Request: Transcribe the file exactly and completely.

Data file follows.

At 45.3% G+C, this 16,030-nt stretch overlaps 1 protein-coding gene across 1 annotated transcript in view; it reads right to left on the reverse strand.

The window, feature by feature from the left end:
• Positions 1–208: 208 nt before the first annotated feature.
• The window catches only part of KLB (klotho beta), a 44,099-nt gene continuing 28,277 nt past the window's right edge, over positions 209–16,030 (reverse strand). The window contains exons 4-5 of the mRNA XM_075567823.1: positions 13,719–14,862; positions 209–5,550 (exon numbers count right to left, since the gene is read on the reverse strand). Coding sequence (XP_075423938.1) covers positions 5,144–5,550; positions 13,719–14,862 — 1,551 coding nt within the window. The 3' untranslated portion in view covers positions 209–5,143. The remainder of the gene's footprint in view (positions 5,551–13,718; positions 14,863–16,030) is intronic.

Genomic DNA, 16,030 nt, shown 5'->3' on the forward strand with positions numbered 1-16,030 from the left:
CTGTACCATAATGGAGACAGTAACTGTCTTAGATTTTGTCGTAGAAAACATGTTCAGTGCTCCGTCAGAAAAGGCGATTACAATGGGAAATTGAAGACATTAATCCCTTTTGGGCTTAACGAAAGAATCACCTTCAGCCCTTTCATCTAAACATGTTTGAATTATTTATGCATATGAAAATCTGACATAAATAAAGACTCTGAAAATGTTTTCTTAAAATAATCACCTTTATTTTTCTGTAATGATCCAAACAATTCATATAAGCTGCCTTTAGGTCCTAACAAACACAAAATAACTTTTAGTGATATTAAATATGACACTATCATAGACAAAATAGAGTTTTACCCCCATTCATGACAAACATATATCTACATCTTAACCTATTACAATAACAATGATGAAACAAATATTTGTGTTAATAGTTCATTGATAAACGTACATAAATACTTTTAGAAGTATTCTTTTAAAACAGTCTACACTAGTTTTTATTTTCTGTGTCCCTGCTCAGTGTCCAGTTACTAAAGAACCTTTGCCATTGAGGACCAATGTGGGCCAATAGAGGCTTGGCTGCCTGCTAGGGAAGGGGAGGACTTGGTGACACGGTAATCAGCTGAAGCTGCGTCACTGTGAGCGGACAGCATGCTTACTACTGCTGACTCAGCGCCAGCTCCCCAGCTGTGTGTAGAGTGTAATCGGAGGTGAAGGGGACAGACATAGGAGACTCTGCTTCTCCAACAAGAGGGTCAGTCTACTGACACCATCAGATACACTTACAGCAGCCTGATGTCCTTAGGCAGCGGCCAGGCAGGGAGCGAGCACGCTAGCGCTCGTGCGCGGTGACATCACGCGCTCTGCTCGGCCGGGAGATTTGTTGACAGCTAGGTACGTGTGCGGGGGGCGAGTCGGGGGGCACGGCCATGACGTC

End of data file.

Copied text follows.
At 45.3% G+C, this 16,030-nt stretch overlaps 1 protein-coding gene across 1 annotated transcript in view; it reads right to left on the reverse strand.

The window, feature by feature from the left end:
• Positions 1–208: 208 nt before the first annotated feature.
• The window catches only part of KLB (klotho beta), a 44,099-nt gene continuing 28,277 nt past the window's right edge, over positions 209–16,030 (reverse strand). The window contains exons 4-5 of the mRNA XM_075567823.1: positions 13,719–14,862; positions 209–5,550 (exon numbers count right to left, since the gene is read on the reverse strand). Coding sequence (XP_075423938.1) covers positions 5,144–5,550; positions 13,719–14,862 — 1,551 coding nt within the window. The 3' untranslated portion in view covers positions 209–5,143. The remainder of the gene's footprint in view (positions 5,551–13,718; positions 14,863–16,030) is intronic.

Genomic DNA, 16,030 nt, shown 5'->3' on the forward strand with positions numbered 1-16,030 from the left:
CTGTACCATAATGGAGACAGTAACTGTCTTAGATTTTGTCGTAGAAAACATGTTCAGTGCTCCGTCAGAAAAGGCGATTACAATGGGAAATTGAAGACATTAATCCCTTTTGGGCTTAACGAAAGAATCACCTTCAGCCCTTTCATCTAAACATGTTTGAATTATTTATGCATATGAAAATCTGACATAAATAAAGACTCTGAAAATGTTTTCTTAAAATAATCACCTTTATTTTTCTGTAATGATCCAAACAATTCATATAAGCTGCCTTTAGGTCCTAACAAACACAAAATAACTTTTAGTGATATTAAATATGACACTATCATAGACAAAATAGAGTTTTACCCCCATTCATGACAAACATATATCTACATCTTAACCTATTACAATAACAATGATGAAACAAATATTTGTGTTAATAGTTCATTGATAAACGTACATAAATACTTTTAGAAGTATTCTTTTAAAACAGTCTACACTAGTTTTTATTTTCTGTGTCCCTGCTCAGTGTCCAGTTACTAAAGAACCTTTGCCATTGAGGACCAATGTGGGCCAATAGAGGCTTGGCTGCCTGCTAGGGAAGGGGAGGACTTGGTGACACGGTAATCAGCTGAAGCTGCGTCACTGTGAGCGGACAGCATGCTTACTACTGCTGACTCAGCGCCAGCTCCCCAGCTGTGTGTAGAGTGTAATCGGAGGTGAAGGGGACAGACATAGGAGACTCTGCTTCTCCAACAAGAGGGTCAGTCTACTGACACCATCAGATACACTTACAGCAGCCTGATGTCCTTAGGCAGCGGCCAGGCAGGGAGCGAGCACGCTAGCGCTCGTGCGCGGTGACATCACGCGCTCTGCTCGGCCGGGAGATTTGTTGACAGCTAGGTACGTGTGCGGGGGGCGAGTCGGGGGGCACGGCCATGACGTC